We beg to assure the reader, that a whole Seer might be written on this single point of the Christmas-dinner; and "shall we be told" (as orators exclaim), "and this, too, in a British land," that the subject is "exhausted"!

Then plum-pudding! What a word is that! how plump and plump again! How round and repeated and plenipotential! "There are two p's, observe, in plenipotential; and so there are in plum-pudding. We love an exquisite fitness,—a might and wealth of adaptation). Why, the whole round cheek of universal childhood is in the idea of plum-pudding; ay, and the weight of manhood, and the plenitude of the majesty of city dames. Wealth itself is symbolized by the least of its fruity particles. "A plum" is a city fortune,—a million of money. He (the old boy, who has earned it) —

        "Puts In his thumb,

videlicet, into his pocket,

        And pulls out a plum,
        And says. What a good man am I!"

Observe a little boy at a Christmas-dinner, and his grandfather opposite him. What a world of secret similarity there is between them! How hope in one, and retrospection in the other, and appetite in both, meet over the same ground of pudding, and understand it to a nicety! How the senior banters the little boy on his third slice! and how the little boy thinks within himself that he dines that day as well as the senior! How both look hot and red and smiling, and juvenile. How the little boy is conscious of the Christmas-box in his pocket! (of which, indeed, the grandfather jocosely puts him in mind); and how the grandfather is quite as conscious of the plum, or part of a plum, or whatever fraction it may be, in his own! How he incites the little boy to love money and good dinners all his life! and how determined the little boy is to abide by his advice,—with a secret addition in favor of holidays and marbles,—to which there is an analogy, in the senior's mind, on the side of trips to Hastings, and a game at whist! Finally, the old gentleman sees his own face in the pretty smooth one of the child; and if the child is not best pleased at his proclamation of the likeness (in truth, is horrified at it, and thinks it a sort of madness), yet nice observers, who have lived long enough to see the wonderful changes in people's faces from youth to age, probably discern the thing well enough, and feel a movement of pathos at their hearts in considering the world of trouble and emotion that is the causer of the changes. That old man's face was once like that little boy's! That little boy's will be one day like that old man's! What a thought to make us all love and respect one another, if not for our fine qualities, let at least for the trouble and sorrow which we all go through!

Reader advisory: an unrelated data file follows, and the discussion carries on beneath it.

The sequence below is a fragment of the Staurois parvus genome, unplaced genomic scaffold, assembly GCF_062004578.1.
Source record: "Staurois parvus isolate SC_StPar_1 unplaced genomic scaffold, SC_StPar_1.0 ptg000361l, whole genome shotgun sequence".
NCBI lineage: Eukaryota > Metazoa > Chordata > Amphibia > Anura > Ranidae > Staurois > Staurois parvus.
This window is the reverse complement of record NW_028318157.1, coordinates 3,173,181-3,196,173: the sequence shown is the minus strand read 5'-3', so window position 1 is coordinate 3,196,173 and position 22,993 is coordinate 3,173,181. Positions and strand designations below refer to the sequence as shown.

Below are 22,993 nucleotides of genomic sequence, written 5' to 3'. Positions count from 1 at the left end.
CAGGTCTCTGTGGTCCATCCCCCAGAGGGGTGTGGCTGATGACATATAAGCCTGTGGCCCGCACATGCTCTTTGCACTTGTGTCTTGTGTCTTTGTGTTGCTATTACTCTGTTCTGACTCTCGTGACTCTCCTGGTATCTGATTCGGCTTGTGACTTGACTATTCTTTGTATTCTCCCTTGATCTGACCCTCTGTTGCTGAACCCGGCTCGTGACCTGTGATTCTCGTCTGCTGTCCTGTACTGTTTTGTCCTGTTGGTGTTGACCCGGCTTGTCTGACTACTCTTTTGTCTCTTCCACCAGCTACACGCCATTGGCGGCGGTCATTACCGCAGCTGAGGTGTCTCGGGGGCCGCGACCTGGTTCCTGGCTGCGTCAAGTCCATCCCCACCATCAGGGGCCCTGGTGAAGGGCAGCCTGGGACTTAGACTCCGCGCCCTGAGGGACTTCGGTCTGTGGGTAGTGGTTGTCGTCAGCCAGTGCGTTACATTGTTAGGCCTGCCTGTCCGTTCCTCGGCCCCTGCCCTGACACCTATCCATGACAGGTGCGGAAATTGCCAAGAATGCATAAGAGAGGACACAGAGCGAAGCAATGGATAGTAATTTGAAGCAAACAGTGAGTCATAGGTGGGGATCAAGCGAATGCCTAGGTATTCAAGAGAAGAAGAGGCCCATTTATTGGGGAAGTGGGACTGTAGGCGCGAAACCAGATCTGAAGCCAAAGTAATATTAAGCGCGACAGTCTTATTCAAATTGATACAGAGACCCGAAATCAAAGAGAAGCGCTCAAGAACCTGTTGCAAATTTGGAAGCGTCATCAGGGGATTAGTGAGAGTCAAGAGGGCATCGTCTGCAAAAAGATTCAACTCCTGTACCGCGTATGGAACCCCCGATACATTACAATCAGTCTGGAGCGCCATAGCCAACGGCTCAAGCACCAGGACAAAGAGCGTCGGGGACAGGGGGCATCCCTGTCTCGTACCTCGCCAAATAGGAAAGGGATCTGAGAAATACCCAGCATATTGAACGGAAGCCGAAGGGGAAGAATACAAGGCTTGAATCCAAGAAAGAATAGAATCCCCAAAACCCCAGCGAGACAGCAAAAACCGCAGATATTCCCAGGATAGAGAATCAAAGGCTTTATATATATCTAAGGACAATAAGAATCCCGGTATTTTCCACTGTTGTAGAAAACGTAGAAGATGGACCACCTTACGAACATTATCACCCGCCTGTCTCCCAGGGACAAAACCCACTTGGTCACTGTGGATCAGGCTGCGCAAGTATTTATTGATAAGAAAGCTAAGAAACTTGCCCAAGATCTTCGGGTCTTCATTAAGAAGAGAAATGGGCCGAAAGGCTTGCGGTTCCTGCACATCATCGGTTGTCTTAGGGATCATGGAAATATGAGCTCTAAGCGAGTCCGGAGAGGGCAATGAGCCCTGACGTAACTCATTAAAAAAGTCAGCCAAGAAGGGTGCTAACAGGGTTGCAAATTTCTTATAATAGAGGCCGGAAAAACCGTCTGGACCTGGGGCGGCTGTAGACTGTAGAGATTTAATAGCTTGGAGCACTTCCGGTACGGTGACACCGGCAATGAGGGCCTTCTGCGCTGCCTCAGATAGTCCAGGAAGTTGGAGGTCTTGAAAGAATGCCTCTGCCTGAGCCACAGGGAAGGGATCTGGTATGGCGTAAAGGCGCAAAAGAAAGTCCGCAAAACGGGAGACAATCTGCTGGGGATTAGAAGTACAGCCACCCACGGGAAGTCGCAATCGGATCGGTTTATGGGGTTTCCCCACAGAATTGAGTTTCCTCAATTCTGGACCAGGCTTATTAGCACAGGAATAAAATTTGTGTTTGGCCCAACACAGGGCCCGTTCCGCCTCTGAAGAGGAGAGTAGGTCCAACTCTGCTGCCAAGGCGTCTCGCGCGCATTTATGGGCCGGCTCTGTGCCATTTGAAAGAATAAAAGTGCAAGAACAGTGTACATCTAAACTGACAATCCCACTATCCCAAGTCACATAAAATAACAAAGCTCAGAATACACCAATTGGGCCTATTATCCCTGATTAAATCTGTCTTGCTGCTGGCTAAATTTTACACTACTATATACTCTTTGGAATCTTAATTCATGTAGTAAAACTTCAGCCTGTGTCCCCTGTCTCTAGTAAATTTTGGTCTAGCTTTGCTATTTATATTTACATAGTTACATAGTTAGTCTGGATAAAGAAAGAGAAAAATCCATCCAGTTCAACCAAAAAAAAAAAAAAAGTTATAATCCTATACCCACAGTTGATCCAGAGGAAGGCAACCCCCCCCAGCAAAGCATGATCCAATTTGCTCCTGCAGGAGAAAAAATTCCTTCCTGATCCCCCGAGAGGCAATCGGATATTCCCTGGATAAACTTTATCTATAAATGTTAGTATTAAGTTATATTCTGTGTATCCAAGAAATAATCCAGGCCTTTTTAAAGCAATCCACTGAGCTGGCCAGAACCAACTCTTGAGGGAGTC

Ay, and joy too; for all people have their joys as well as troubles, at one time or another,—most likely both together, or in constant alternation: and the greater part of troubles are not the worst things in the world, but only graver forms of the requisite motion of the universe, or workings towards a better condition of things, the greater or less violent according as we give them violence, or respect them like awful but not ill-meaning gods, and entertain them with a rewarded patience. Grave thoughts, you will say, for Christmas. But no season has a greater right to grave thoughts, in passing; and, for that very reason, no season has a greater right to let them pass, and recur to more light ones.

So a noble and merry season to you, my masters; and may we meet, thick and threefold, many a time and oft, in blithe yet most thoughtful pages! Fail not to call to mind, in the course of the 25th of this month, that the divinest Heart that ever walked the earth was born on that day: and then smile and enjoy yourselves for the rest of it; for mirth is also of Heaven's making, and wondrous was the wine-drinking at Galilee.